or roughly the first half of my amateur umpiring career — which lasted from 1966-2016 — umpires could go about their business without having to deal with rating systems or any significant degree of supervision. Every so often an assigner would call us in on the carpet because some coach had gotten lathered up about something, but otherwise no one paid much attention to what we did on the field. We got nice game assignments (or didn’t) and advanced (or didn’t) based on things like word of mouth, friendship with assigners and luck.
In the local chapter which I first joined at age 17, I jumped from Division 5 straight to Division 2 in my first year. This had nothing to do with ability; the umpire who got me started was on the board of directors, hated another board member who had arranged that same move for his 17-year-old son and saw to it that his protégé (me) enjoyed the same privilege. That’s how one could advance back then.
This system had its advantages. We didn’t have to walk on eggshells for fear of making a mistake that may cost us points in an evaluation. Also, we could resort to self-help in dealing with unruly players without fearing the consequences. Strike zones could magically expand with a griping hitter or shrink to postage-stamp size with a pitcher who acted like he was at the Academy Awards. One veteran college umpire called three straight balks on a pitcher who yapped about a ball four call in the ninth inning of a tied game. Boom! Game over.
But there were downsides to this system as well. Some umpires had no clue about rules and mechanics, and never gave more than a half-hearted effort because they knew they would get good assignments no matter what. In youth ball, I had partners who leaned up against a fence between innings and smoked a cigarette. This didn’t benefit the game, to say the least.
Now we’ve done an about-face and are in the age of accountability. Things changed for college umpires a few years ago. Now, others are being subjected to performance standards and assessed based on complex metrics. Some may not welcome this, but it’s not going to change; if anything, assessment will become even more rigorous. Should we fear this or embrace it? I vote for the latter. Close scrutiny of our work may send shivers down some spines, but it makes us get better and, approached properly, can be an opportunity for us to shine.
When it comes to others’ perception of our work, there are things we can’t control. Who’s the evaluator? What’s his or her background? What preconceived notions may he or she have about us? What mood is he or she in that day? And so on. But there’s a lot we can control. There’s an old saying that success is a function of preparation meeting opportunity. This means the more we do to better ourselves in the various phases of umpiring, the greater the odds we can achieve any goals we have when that preparation meets the opportunity afforded by an evaluation system. Assuming, of course, it’s a sound system.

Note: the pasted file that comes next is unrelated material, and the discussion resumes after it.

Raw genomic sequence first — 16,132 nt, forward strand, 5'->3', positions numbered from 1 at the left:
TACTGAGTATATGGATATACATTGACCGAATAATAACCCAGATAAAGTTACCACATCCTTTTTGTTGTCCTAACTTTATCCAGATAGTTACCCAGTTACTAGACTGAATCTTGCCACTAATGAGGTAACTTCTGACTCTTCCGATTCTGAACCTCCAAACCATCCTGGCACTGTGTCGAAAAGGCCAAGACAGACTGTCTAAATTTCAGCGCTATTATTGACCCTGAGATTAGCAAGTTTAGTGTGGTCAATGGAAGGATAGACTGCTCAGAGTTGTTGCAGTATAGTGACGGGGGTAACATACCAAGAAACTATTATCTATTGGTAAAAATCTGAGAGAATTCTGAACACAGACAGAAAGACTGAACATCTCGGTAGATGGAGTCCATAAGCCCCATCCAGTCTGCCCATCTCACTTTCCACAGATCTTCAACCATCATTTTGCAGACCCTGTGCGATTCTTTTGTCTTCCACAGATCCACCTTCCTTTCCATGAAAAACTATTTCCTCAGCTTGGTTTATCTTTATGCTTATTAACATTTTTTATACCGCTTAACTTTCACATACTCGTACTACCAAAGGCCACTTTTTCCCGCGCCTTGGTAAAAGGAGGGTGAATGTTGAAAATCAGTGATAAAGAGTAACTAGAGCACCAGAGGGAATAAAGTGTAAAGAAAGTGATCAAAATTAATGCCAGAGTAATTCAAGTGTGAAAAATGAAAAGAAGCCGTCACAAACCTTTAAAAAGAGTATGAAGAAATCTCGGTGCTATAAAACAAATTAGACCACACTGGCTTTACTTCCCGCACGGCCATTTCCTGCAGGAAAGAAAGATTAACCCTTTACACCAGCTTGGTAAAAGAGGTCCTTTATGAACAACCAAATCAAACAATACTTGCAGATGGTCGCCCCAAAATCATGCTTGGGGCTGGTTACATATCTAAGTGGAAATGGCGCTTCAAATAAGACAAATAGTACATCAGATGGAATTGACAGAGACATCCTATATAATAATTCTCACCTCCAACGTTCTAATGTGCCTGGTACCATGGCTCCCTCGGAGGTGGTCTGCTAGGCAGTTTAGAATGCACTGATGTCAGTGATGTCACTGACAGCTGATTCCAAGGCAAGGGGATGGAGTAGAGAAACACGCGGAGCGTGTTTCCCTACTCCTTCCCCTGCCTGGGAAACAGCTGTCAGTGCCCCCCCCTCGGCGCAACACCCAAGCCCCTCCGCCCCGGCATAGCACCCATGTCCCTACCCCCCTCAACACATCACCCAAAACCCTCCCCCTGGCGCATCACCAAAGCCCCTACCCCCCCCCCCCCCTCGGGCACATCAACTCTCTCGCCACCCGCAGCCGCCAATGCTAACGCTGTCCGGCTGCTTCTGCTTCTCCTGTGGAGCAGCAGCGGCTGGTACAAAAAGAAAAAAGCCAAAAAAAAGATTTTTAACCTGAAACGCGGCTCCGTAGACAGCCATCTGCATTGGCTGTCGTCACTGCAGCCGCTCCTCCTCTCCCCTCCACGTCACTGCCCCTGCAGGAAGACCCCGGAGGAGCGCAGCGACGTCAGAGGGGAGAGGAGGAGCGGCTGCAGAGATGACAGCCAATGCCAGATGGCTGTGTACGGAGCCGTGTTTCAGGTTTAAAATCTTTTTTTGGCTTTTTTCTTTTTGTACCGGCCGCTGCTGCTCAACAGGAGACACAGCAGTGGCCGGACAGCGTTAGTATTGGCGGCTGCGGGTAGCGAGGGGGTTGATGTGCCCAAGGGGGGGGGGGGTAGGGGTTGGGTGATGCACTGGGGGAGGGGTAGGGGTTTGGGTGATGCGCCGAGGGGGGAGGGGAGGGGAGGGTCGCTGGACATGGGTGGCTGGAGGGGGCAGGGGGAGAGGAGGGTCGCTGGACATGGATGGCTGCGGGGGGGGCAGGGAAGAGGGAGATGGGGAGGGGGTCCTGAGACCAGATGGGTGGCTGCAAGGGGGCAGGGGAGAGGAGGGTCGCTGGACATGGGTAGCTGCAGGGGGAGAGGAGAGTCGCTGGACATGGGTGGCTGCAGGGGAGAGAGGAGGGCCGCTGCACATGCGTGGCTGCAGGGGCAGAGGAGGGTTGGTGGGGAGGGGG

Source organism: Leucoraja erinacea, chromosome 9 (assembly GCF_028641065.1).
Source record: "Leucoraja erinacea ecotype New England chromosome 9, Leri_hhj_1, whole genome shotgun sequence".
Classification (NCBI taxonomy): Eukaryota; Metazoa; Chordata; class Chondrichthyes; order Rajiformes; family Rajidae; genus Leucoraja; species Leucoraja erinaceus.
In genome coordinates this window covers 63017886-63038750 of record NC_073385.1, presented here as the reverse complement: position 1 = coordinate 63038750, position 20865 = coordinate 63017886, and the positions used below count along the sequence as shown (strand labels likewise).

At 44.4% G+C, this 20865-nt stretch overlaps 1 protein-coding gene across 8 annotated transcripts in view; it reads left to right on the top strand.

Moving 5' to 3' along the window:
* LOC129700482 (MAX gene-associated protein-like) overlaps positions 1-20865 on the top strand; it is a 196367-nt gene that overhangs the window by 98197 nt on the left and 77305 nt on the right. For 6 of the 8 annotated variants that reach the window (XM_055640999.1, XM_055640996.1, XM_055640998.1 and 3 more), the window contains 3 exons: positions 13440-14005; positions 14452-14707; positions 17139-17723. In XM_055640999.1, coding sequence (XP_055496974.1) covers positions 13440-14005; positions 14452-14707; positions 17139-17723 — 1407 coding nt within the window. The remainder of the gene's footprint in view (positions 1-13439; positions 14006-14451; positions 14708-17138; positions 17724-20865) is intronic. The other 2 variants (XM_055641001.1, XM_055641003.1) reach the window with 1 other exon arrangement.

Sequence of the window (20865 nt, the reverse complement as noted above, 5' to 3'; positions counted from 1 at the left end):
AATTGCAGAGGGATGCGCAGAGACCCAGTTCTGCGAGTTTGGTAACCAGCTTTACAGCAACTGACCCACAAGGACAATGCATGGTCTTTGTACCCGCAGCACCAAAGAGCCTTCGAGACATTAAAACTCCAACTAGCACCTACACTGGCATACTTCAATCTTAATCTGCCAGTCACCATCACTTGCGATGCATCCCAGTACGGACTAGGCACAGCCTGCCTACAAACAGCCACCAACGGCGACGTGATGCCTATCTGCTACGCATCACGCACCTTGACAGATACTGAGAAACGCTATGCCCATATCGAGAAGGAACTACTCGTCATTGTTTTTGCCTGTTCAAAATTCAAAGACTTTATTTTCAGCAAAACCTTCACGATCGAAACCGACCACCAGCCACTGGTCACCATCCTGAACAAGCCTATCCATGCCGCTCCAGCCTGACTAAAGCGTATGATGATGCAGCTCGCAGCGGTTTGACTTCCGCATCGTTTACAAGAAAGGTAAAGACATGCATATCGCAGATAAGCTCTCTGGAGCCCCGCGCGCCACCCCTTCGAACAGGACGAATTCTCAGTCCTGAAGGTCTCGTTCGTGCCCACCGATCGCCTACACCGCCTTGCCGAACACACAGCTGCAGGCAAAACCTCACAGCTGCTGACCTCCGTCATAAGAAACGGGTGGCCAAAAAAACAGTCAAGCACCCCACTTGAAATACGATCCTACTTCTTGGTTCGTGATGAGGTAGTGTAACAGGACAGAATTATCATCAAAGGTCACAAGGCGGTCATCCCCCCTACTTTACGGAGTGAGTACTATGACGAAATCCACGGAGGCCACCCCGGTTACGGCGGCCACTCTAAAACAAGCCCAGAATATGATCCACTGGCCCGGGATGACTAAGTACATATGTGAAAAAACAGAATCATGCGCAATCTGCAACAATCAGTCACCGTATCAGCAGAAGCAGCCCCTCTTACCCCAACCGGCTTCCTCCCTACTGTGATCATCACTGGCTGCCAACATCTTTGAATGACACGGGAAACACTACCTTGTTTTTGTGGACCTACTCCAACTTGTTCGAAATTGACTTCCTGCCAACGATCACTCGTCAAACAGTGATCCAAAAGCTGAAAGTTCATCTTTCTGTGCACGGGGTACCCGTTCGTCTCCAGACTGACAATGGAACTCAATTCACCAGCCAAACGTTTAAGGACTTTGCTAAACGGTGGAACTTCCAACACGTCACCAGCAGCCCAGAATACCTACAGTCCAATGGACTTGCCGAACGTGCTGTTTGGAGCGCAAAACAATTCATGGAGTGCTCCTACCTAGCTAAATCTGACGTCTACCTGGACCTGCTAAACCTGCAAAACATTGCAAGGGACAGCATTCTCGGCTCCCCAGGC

Do you fear being downgraded for carrying extra weight? Shed it.
For not being on top of rules or mechanics? Get in the books and study guides. Form study groups with other umpires.
For being less than stellar in positioning, plate stance, signals, etc.? Watch video. Ask advice from top-flight umpires in your area. Experiment in front of a mirror.
For not adeptly handling a situation that arises? There are tons of study guides on communication and game management available today; use them. Attend clinics, not to network or because you have to, but to learn.
If you hone your skills and craft a positive image, you’ll have the confidence to think, “I’ve got this!” if an evaluator shows up. Because you may not know when that will be, assume one will be at any game you work and give 100 percent effort. I know a fledgling umpire who dogged it in a scrimmage and, when an evaluator met with him afterward, told him, “Gee, if I had known you were here I’d have worked harder.” Not good for career-building.
Knowing an evaluator is on hand may increase your pulse rate; that’s normal. A thorough pregame (which you always need) should enhance the feeling of preparation that you hopefully already have. As you take the field, tell yourself it’s just another day at the office. When I was a college football referee, my umpire said this before we went out for the coin toss in each of the 121 games we worked together and it always relaxed both of us. Don’t worry that your career will go kaput if you make a mistake; every evaluator I’ve known assessed based on a body of work, not one play or pitch in one inning.
Don’t change how you usually do things, for this may take you out of your comfort zone. Don’t be so anxious to impress with your hustle that you hyperactively dart here and there; looking like you’re overdoing it, or phony, isn’t a plus. Focus on looking relaxed and in control by moving in a brisk, cruise-control, purposeful manner; often, less is more.
If you’ve got the dish, think about slow, rhythmical, consistent timing. In the first inning, watch warmup pitches — hopefully you do this regularly — for the sooner it feels like “game on” the quicker you’ll settle down. Then take a deep breath and get after it. Once the first pitch is thrown you’ll forget that anyone is watching you.
Later, if the evaluator meets with you, don’t have a “yes, but” answer to comments. Be receptive; he or she has likely been around the block and may have something beneficial to offer. Based on years as a supervisor and evaluator of officials, I guarantee this: Being branded as someone “who doesn’t take criticism well” can negate any positives that came out of the evaluation itself.
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Note: This article is archival in nature. Rules, interpretations, mechanics, philosophies and other information may or may not be correct for the current year.
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